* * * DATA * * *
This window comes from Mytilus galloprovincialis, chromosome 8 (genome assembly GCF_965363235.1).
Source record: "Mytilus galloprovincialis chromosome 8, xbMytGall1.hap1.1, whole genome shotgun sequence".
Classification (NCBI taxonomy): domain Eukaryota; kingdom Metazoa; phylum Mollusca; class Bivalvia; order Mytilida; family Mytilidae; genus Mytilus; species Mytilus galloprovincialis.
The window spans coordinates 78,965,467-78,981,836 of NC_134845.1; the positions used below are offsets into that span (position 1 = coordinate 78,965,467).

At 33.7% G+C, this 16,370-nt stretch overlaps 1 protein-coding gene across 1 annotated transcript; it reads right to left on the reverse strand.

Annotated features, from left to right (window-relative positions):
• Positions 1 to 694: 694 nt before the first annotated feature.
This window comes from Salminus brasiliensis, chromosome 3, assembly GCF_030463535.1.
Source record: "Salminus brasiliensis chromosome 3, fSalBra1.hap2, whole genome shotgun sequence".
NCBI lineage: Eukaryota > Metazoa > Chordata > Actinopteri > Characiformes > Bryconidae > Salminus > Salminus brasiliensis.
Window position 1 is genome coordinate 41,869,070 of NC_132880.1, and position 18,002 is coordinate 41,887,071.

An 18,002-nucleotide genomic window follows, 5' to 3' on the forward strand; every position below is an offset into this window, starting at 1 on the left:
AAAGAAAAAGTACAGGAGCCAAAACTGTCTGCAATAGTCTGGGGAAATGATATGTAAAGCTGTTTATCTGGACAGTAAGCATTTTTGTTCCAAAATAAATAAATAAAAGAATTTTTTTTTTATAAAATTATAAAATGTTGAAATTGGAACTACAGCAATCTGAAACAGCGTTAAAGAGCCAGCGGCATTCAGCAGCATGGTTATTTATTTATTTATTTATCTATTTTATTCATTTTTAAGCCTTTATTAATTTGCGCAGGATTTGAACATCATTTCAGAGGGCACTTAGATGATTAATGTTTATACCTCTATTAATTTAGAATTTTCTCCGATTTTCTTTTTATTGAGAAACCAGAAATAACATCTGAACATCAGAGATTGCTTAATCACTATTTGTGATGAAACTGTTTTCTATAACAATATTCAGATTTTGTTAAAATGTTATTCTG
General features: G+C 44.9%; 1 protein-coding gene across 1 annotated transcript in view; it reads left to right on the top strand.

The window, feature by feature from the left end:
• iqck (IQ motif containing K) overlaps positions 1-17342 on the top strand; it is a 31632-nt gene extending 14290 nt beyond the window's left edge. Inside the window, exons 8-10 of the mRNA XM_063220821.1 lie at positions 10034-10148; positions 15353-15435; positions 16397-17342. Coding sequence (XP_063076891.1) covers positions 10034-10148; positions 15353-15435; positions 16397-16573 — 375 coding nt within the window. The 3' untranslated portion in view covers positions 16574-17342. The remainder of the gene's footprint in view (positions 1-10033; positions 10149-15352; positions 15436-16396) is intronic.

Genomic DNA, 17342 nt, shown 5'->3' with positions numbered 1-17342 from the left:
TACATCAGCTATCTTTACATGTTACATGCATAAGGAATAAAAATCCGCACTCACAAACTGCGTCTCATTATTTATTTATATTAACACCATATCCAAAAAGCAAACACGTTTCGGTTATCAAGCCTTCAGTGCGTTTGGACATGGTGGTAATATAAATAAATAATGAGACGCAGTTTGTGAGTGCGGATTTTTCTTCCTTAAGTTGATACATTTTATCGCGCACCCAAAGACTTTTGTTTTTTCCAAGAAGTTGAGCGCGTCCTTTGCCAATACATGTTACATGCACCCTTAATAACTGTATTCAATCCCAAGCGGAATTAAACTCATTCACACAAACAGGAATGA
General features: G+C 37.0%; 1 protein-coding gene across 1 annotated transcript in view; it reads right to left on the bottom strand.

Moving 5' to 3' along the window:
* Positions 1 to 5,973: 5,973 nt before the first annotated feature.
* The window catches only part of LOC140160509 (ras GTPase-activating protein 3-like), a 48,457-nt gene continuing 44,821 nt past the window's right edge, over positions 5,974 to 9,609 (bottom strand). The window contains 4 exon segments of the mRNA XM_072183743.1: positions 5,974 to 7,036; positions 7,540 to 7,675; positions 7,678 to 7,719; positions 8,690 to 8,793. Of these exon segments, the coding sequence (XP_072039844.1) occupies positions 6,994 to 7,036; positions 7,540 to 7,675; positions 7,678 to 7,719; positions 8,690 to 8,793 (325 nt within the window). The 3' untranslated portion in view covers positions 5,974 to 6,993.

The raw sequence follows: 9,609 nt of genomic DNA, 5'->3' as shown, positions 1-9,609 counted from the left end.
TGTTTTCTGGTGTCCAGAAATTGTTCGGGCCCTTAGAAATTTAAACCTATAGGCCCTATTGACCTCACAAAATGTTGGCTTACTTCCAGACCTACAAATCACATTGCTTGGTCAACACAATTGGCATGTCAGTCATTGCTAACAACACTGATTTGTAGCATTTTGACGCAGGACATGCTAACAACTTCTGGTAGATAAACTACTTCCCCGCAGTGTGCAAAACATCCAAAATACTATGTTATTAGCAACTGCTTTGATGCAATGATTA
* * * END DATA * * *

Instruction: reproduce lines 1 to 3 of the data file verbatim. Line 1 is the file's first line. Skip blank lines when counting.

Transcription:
This window comes from Mytilus galloprovincialis, chromosome 8 (genome assembly GCF_965363235.1).
Source record: "Mytilus galloprovincialis chromosome 8, xbMytGall1.hap1.1, whole genome shotgun sequence".
Classification (NCBI taxonomy): domain Eukaryota; kingdom Metazoa; phylum Mollusca; class Bivalvia; order Mytilida; family Mytilidae; genus Mytilus; species Mytilus galloprovincialis.